More than 13 million permanent residents have been living in the United States since January 1, 2011, according to a report released this month by the U.S. Department of Homeland Security (DHS). The report indicates that most of these individuals obtained their permanent residency after 2000 and that approximately 8.5 million of them are eligible to naturalize.
25.4% of permanent residents are born in Mexico. This is followed by 4.5% from China, 4.5% from the Philippines and 4% from India. Of the other Latin American countries, 3.6% are from the Dominican Republic, 3.1% from Cuba, 2.5% from El Salvador, 1.8% from Colombia, 1.4% from Guatemala, and 1.1% from Peru.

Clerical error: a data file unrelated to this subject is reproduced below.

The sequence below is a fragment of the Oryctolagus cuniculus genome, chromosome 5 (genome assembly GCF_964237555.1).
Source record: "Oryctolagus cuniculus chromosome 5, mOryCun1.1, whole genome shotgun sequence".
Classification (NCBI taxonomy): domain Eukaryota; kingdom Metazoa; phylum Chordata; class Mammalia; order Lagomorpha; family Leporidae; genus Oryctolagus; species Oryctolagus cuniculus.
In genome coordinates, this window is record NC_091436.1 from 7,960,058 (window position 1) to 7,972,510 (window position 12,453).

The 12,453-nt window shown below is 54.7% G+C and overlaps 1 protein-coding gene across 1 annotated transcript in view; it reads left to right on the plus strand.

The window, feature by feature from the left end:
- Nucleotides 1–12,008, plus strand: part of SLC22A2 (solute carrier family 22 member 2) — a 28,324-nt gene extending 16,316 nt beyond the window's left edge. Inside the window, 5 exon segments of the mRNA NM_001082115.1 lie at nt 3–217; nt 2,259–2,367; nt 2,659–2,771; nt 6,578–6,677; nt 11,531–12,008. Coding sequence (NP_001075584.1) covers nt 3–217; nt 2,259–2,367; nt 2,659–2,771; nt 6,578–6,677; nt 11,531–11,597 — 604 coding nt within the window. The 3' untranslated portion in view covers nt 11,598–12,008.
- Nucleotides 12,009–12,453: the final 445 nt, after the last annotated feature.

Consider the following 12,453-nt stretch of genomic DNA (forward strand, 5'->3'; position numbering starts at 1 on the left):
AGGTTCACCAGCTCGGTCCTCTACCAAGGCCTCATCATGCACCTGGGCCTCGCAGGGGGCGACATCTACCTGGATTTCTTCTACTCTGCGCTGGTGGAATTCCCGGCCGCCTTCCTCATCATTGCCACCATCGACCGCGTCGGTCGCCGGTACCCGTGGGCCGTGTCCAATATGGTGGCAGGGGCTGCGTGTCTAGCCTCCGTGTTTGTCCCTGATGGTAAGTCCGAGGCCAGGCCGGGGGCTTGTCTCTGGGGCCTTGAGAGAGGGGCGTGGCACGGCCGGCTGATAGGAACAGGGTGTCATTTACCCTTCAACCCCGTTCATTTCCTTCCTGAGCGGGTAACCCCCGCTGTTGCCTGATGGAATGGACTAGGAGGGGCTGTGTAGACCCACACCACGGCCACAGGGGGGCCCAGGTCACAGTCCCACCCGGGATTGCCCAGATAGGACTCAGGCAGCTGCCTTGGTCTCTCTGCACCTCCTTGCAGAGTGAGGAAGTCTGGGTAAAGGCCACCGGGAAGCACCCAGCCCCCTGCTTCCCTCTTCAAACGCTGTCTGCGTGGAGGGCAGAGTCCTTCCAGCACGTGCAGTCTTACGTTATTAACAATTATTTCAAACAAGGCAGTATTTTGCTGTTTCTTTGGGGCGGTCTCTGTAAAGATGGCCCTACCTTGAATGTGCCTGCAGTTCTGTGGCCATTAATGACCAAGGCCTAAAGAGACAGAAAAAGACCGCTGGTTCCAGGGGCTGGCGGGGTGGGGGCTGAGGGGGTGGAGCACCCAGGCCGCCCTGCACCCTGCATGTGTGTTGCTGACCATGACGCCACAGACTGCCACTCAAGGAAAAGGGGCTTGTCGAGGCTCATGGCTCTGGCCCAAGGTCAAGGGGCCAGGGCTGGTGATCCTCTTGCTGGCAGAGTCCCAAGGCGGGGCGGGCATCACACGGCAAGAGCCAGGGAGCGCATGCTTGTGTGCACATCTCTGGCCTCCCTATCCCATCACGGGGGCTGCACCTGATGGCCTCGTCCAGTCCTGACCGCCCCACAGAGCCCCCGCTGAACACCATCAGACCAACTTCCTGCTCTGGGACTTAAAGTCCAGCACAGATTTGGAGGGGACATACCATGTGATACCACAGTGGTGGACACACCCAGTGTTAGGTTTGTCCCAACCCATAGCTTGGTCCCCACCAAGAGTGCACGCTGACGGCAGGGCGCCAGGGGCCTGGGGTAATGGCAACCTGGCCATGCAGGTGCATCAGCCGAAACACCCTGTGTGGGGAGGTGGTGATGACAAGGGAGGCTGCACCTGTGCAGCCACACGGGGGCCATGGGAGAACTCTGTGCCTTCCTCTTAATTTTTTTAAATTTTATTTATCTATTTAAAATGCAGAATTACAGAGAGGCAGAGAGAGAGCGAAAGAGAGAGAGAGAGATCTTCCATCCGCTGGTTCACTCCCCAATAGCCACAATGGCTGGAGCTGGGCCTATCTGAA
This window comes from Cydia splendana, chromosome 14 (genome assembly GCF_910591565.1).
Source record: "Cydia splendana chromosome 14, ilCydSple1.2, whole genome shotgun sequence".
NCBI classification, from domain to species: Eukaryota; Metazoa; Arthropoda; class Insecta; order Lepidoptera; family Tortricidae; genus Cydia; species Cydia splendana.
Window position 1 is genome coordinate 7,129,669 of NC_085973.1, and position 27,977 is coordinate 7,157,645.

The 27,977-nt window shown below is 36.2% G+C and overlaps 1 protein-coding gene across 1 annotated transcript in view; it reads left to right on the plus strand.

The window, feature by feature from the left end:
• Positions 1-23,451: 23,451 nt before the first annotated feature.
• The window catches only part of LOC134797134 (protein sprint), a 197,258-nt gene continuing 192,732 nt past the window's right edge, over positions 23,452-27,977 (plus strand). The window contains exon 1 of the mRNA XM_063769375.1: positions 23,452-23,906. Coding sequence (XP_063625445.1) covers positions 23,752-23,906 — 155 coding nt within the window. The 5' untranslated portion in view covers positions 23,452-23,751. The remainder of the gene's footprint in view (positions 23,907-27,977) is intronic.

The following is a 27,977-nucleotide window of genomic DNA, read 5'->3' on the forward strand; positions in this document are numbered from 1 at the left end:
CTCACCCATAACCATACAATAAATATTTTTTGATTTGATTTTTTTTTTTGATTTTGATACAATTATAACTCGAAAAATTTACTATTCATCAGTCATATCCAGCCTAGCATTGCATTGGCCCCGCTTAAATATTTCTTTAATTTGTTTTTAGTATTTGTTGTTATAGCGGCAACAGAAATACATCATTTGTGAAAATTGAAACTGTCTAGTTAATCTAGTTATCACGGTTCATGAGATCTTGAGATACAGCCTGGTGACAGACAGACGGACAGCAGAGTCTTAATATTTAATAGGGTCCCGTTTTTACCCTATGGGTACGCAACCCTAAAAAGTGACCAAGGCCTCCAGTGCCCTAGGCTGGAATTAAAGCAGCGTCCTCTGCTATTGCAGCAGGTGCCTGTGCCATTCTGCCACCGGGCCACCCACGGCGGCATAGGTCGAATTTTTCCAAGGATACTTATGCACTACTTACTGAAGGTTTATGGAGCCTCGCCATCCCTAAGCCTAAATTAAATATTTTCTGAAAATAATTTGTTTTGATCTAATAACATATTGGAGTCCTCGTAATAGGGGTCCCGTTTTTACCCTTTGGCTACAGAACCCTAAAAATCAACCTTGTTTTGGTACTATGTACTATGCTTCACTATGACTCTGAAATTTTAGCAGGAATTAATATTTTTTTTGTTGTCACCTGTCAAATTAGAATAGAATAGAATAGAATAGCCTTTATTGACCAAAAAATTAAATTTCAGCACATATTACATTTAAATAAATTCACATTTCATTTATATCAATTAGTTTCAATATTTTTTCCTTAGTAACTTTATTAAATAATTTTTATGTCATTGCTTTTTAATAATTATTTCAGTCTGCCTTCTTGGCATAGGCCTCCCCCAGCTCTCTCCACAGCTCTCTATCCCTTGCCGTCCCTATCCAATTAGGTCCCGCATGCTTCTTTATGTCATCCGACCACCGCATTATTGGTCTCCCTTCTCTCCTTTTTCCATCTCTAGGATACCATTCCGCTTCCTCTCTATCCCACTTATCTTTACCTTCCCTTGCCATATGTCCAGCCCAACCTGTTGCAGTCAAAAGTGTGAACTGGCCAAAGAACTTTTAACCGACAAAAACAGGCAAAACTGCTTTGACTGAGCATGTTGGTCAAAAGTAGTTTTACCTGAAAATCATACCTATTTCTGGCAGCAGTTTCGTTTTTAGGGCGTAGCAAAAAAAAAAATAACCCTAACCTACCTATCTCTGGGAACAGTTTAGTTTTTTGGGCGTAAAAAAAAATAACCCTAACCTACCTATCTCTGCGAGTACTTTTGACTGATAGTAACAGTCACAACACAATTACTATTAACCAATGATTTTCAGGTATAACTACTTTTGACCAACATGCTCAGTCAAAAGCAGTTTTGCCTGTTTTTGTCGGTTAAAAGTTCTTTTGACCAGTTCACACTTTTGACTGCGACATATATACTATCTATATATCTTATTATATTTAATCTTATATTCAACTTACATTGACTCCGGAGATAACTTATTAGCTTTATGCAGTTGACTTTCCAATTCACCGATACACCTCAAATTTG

Most of these new residents live in California (25.9%), New York (12.4%), Texas (9.8%), Florida (9.7%), New Jersey (4.6%), Illinois (4.2%), Massachusetts (2.5%), Virginia (2.1%), Washington (2.1%), Arizona (1.9%), and the remaining 25% in other states.
In the following chart from DHS, you can see the total number of permanent residents, the countries of origin and how many people are eligible to become citizens of each country.
Nearly 4 million permanent residents of Latino origin are eligible for U.S. citizenship